Vulnerable Democrats eye GOP transit mask repeal
The chair of the House Democrats' campaign arm and some of the vulnerable members he's charged with re-electing are voicing support for a Republican-led mask mandate repeal bill.
Why it matters: This would set up a potential showdown with the White House, which recently issued a one-month extension on the federal mask mandate for public transit and airplanes.
- The backing also illustrates how Democrats — especially those facing tough re-election fights — are trying to distance themselves from the pro-mask policies that defined their party for the past two years.
- "I'm completely over mask mandates," Rep. Sean Patrick Maloney (D-N.Y.), who chairs the Democratic Congressional Campaign Committee, told Axios. "I don't think they make any sense anymore. I'm for whatever gets rid of mask mandates as quickly as possible."
- "I think you're safer on an airplane than you are in a restaurant or at the gym, so I don't know why we're wearing masks in the air."
- Some medical experts say masking on public transit still helps reduce community transmission, especially at international crossroads like airports, Axios' Erin Doherty reported.
- Eight Democrats voted for the resolution, including Sens. Catherine Cortez-Masto (D-Nev.), Michael Bennet (D-Colo.), Mark Kelly (D-Ariz.) and Maggie Hassan (D-N.H.) — some of the most vulnerable incumbents this midterm cycle.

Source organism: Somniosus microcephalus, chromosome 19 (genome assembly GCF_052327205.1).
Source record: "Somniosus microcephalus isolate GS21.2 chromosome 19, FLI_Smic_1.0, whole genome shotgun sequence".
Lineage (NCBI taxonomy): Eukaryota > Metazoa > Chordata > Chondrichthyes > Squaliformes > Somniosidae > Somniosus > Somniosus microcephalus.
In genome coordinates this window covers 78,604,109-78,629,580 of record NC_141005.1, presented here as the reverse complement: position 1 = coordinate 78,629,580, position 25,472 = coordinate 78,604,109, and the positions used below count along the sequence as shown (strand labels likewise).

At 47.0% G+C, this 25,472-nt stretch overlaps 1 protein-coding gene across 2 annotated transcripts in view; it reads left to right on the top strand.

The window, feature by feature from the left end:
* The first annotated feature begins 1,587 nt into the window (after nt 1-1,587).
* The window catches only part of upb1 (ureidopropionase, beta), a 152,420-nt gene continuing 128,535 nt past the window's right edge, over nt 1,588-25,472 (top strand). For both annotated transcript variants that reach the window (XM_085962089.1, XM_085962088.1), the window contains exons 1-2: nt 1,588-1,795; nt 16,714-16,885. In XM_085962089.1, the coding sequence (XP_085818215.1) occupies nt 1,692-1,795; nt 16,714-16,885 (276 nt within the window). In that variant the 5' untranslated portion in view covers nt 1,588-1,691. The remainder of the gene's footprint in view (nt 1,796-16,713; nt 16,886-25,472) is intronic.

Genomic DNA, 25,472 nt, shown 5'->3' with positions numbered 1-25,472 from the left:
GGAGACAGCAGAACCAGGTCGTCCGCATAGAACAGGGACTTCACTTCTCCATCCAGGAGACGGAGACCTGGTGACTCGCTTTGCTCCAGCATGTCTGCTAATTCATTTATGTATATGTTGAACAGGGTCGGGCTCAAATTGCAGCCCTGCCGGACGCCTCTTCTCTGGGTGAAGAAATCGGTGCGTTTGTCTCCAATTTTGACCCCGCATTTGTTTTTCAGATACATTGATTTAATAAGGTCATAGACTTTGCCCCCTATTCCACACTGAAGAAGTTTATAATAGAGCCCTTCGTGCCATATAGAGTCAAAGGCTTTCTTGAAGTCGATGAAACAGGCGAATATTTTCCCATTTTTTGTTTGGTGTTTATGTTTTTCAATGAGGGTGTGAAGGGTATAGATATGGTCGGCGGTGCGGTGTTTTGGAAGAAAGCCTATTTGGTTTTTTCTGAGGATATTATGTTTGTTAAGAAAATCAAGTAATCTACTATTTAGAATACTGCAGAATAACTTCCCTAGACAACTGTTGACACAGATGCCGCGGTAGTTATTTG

- The others were Sens. Joe Manchin (D-W.Va.), Kyrsten Sinema (D-Ariz.), Jon Tester (D-Mont.) and Jacky Rosen (D-Nev.), mostly centrists facing re-election in 2024.
- Asked if the House will vote on the mask resolution, House Majority Leader Steny Hoyer, demurred. "I don't know the answer to that," he said.
Between the lines: While the Senate is often a graveyard for liberal legislation, the same could be said of the House on measures rolling back pandemic restrictions.
- A resolution to overturn a vaccine mandate on private businesses that passed the Senate in December with support from Manchin and Tester is currently languishing in the House.
- House Speaker Nancy Pelosi’s office did not respond to questions about whether either resolution will be voted on.
What they're saying: In the House, some vulnerable lawmakers support the bill or think the Senate bill should get a fair look in the House.
- "I would vote for that," Rep. Susan Wild (D-Pa.) told Axios. She argued that localities and airlines "can make that decision for themselves."
- "If, based on science, [airplanes are] just as safe as anywhere else, then we should be considering it," said Rep. Elissa Slotkin (D-Mich.).
- "People are ready and are armed with the information they need to protect themselves," said Rep. Dan Kildee (D-Mich.). "I think we ought to consider it, the question is: when?"
The other side: But other Democrats are leery of legislating on COVID-19 health precautions, after preaching for two years to follow science and with a new variant spreading through Europe.
- "Eight of my colleagues came down with COVID in the last few days — it's still around," Rep. Dean Phillips (D-Minn.) told Axios.
- "I think the House should stay out of issues of science, generally speaking," he said.
- "I think it should be based on what the CDC says," said Rep. Cheri Bustos (D-Ill.) who led the Democratic Congressional Campaign Committee last cycle.
Reality check: The White House has threatened to veto the resolution, and there's nowhere near the level of support in either chamber for a veto override.